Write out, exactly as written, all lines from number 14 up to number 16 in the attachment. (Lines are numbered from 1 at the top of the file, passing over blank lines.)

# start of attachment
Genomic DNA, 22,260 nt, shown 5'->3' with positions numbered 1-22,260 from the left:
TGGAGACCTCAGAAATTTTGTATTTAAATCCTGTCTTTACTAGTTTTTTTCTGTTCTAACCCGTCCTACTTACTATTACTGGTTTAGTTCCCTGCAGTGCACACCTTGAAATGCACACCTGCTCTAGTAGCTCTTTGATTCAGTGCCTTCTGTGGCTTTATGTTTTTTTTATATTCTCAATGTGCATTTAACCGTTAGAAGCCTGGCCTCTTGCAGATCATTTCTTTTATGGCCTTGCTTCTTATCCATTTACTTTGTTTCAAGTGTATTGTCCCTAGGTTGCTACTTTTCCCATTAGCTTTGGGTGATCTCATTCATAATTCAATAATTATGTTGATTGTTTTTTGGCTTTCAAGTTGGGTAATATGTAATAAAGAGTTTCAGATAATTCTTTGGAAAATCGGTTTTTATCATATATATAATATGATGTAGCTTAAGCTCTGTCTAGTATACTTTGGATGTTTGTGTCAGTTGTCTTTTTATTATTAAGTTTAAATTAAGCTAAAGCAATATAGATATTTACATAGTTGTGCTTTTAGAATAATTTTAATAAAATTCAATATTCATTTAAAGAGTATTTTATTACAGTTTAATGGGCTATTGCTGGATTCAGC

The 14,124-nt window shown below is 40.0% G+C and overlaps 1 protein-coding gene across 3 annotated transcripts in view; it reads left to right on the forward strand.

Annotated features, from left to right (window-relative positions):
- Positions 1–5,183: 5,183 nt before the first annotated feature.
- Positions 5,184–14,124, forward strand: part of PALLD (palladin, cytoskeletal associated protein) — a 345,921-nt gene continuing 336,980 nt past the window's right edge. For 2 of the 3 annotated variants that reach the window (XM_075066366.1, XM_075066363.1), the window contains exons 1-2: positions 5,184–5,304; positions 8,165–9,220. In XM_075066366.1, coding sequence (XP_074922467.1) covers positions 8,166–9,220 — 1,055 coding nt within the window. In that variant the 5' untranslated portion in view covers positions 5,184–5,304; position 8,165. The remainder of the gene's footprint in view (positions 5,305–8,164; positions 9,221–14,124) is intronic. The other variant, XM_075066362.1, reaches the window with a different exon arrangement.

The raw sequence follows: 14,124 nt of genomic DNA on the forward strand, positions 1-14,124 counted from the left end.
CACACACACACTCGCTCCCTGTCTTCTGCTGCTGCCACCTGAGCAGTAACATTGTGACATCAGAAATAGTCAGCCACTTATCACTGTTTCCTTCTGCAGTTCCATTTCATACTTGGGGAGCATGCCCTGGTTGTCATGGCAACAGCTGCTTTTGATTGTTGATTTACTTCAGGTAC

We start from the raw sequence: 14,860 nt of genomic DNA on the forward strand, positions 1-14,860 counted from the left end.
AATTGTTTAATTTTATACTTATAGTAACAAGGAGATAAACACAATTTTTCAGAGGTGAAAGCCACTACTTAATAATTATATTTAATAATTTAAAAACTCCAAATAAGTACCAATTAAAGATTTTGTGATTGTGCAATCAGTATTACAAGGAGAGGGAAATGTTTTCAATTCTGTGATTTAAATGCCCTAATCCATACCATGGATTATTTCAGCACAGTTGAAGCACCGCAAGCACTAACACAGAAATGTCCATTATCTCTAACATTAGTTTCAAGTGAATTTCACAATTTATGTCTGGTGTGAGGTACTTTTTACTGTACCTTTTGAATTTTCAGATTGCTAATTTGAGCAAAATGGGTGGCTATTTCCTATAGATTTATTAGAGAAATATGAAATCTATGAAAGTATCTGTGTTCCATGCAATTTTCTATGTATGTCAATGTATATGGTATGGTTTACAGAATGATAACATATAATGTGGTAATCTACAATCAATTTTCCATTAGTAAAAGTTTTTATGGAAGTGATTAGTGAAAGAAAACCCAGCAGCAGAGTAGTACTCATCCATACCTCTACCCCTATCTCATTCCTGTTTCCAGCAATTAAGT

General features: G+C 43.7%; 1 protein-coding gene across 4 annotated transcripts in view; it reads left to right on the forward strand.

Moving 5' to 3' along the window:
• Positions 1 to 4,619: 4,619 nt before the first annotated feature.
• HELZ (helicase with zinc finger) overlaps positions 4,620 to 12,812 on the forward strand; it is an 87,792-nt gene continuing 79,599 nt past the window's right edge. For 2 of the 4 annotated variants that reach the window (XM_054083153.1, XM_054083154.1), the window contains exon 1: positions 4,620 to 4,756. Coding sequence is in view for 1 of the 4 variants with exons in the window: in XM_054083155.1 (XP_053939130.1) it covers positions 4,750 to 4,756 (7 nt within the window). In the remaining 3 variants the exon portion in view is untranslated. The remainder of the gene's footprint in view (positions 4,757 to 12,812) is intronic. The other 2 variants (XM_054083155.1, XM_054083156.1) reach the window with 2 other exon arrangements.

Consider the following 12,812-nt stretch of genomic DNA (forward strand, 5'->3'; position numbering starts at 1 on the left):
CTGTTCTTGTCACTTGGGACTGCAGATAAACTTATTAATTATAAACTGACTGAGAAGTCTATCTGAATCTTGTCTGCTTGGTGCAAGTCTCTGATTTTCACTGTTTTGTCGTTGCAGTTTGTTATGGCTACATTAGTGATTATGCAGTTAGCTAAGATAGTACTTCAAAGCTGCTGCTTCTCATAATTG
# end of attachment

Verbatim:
• HELZ (helicase with zinc finger) overlaps positions 4,620 to 12,812 on the forward strand; it is an 87,792-nt gene continuing 79,599 nt past the window's right edge. For 2 of the 4 annotated variants that reach the window (XM_054083153.1, XM_054083154.1), the window contains exon 1: positions 4,620 to 4,756. Coding sequence is in view for 1 of the 4 variants with exons in the window: in XM_054083155.1 (XP_053939130.1) it covers positions 4,750 to 4,756 (7 nt within the window). In the remaining 3 variants the exon portion in view is untranslated. The remainder of the gene's footprint in view (positions 4,757 to 12,812) is intronic. The other 2 variants (XM_054083155.1, XM_054083156.1) reach the window with 2 other exon arrangements.

Consider the following 12,812-nt stretch of genomic DNA (forward strand, 5'->3'; position numbering starts at 1 on the left):
CTGTTCTTGTCACTTGGGACTGCAGATAAACTTATTAATTATAAACTGACTGAGAAGTCTATCTGAATCTTGTCTGCTTGGTGCAAGTCTCTGATTTTCACTGTTTTGTCGTTGCAGTTTGTTATGGCTACATTAGTGATTATGCAGTTAGCTAAGATAGTACTTCAAAGCTGCTGCTTCTCATAATTG